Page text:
Politicians have a duty to refute fear, not fuel it
As fear of terrorism increasingly haunts Europe we must reflect more intensely on the dangers facing society
A night of molestation and sexual violence in Cologne. Attacks in Paris, Brussels and Nice. A young man running amok in Munich, followed by a dysfunctional bomb in Ansbach. An Afghan man assailing commuters with an axe on a Würzburg train and someone attacking pedestrians with a machete in Reutlingen. A Syrian man’s plan to bomb a Berlin airport, ending in suicide shortly after his arrest in Chemnitz.
Different events, mostly unrelated, but told as a coherent narrative: migrants, bringing terror and violence to Europe. The political debates in Berlin, accordingly, increasingly focus on domestic security. Both Social and Christian Democrats know that whoever wants to win the federal elections in 2017 needs to offer measures against the terrorist threat.
The underlying theme, of course, is not security but fear. Citizens who are afraid are citizens who feel discontent. And those who feel discontent probably feel no inclination to vote for one of the governing parties.
So we mean fear when we talk about security. But are people really as afraid as politicians in Berlin believe? Or has political Berlin just changed the focus? Is it because pollsters have started to ask questions about terror, security and fear? Is it because media coverage intertwines unrelated events into one narrative of terror?
It is a chicken-or-egg problem: are politicians forced to focus on domestic security because people are afraid? Or are people afraid because politicians focus so intensely on security, and thus stimulate the very emotion they want to stifle with their measures?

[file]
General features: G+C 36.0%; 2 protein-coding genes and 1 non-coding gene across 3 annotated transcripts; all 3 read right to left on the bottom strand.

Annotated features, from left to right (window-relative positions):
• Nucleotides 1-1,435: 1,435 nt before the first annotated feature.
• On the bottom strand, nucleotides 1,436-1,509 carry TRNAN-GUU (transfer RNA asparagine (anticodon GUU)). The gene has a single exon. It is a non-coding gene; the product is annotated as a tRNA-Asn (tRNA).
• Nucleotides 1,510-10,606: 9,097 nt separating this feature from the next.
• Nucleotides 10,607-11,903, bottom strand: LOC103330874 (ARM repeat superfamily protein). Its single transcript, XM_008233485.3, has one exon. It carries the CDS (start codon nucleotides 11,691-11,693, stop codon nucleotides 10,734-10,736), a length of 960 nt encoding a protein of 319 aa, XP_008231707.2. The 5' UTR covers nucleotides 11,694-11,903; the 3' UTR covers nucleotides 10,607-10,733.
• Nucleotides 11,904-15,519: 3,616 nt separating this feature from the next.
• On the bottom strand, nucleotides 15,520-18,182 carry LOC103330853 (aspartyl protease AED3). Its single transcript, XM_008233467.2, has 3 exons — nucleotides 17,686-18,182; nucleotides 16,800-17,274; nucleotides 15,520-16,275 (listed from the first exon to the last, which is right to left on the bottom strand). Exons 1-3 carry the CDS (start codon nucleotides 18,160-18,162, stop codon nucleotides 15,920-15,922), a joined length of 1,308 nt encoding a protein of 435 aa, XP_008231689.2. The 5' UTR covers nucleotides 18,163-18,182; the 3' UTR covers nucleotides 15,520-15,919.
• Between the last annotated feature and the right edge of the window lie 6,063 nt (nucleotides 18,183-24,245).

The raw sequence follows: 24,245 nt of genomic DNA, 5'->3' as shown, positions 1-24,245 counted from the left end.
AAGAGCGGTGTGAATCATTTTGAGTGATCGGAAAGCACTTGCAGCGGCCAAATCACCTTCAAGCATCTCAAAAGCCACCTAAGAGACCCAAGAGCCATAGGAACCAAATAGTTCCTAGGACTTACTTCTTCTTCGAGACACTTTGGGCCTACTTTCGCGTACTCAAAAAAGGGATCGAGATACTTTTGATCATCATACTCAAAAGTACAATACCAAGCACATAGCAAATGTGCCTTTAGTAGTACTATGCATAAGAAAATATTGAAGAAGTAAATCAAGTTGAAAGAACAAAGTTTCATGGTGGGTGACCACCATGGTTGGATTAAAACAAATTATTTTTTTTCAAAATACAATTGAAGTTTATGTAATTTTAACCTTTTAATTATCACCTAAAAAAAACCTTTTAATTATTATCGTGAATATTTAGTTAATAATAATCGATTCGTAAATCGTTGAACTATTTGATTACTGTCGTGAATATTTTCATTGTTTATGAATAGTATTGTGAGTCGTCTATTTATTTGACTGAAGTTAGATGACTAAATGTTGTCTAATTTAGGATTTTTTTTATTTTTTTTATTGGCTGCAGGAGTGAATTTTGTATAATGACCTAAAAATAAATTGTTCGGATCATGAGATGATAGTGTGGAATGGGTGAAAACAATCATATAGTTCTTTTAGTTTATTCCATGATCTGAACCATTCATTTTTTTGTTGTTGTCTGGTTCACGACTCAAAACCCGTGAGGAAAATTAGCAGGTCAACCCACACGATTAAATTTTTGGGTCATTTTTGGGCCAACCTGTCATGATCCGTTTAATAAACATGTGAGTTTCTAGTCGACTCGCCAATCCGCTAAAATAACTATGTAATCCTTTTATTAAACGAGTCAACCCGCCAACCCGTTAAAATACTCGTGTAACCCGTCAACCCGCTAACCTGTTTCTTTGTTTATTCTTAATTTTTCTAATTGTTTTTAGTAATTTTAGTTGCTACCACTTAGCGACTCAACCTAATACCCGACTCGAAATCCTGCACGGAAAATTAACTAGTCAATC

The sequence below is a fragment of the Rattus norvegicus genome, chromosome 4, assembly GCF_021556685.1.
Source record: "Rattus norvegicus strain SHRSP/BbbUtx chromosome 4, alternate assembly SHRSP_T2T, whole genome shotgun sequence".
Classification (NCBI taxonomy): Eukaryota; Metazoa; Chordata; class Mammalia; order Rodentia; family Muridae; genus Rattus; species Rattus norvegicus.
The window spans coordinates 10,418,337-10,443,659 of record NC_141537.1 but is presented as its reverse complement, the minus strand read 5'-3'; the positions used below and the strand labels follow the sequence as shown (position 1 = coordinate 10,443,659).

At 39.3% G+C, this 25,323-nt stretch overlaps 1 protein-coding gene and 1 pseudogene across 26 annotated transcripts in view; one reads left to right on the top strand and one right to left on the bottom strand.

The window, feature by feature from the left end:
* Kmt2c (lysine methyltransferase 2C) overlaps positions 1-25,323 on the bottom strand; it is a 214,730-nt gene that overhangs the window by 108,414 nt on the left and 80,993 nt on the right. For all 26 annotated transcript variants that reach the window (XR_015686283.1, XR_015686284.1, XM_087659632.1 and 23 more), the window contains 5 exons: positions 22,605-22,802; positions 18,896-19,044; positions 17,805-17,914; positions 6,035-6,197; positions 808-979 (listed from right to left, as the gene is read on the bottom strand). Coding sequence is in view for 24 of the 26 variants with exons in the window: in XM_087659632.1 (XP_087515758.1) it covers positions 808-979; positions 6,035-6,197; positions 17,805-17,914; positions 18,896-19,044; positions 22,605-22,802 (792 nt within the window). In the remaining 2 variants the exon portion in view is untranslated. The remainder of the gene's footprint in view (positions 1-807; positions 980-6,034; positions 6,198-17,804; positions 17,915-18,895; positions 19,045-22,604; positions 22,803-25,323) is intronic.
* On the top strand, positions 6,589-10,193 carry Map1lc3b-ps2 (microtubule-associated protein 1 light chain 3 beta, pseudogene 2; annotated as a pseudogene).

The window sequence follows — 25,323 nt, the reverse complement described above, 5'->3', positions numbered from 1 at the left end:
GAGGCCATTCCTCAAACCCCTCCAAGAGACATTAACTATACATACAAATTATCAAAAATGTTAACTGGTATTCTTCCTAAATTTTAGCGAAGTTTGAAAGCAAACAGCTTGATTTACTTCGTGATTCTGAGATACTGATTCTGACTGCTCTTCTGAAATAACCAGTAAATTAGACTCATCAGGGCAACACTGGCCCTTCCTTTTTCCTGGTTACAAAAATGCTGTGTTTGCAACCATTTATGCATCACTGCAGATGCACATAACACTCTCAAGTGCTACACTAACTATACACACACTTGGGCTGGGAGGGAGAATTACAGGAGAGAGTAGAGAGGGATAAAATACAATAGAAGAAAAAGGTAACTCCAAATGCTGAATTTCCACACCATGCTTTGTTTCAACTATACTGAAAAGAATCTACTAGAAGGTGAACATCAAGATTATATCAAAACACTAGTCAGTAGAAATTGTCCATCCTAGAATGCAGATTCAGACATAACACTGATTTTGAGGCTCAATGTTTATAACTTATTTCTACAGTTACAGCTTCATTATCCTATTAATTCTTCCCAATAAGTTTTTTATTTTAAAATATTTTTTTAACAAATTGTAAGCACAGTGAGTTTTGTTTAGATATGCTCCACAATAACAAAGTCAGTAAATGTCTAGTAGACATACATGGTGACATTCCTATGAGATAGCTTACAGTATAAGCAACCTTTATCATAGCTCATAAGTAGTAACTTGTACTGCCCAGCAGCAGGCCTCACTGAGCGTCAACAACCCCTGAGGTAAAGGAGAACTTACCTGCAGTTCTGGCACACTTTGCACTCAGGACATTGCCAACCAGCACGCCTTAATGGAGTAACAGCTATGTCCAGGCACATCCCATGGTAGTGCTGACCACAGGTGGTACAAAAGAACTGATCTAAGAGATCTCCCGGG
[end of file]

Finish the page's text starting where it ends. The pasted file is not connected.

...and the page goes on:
What would happen if politicians spoke not about security, but about serenity, freedom, and bravery? What if pollsters asked: “How relaxed do you feel after the events we experienced yesterday? How quickly are you planning to go back to business as usual?” What if the press wrote: “Most people we talked to after the attacks were quite calm and relaxed. Things went back to normal quickly. Most worry more about being hit by a car than being killed by a suicide attack”? Would the collective emotion be different then?
When you talk to politicians in Berlin these days, they will tell you that they “need to take people’s fears seriously”. This response is rooted in the belief that politicians or journalists who do not take seriously the fear of “normal people” do not take them seriously at all. Which, of course, is wrong.
Can it instead be a sign of responsibility and empathy to not take someone’s fears seriously? Fear, after all, is nothing but an informative feeling. Psychology knows three atavistic responses to it: fight, flight, or freeze. But we tend to forget that humans, as learning, complex organisms, have the capability to develop a fourth strategy in coping with fear: mindfulness.
We can learn to mindfully note our fear, and then analyse it, and then act. Which also means that we can take a step back and survey our emotional state, instead of letting us be absorbed by it. The latter, of course, is what we currently let happen societally. Instead of mindfully coping with our fear, we constantly increase it. We talk about the things that make us afraid. We play out scenarios of possible attacks. We increase security measures, which, of course, makes us feel more afraid.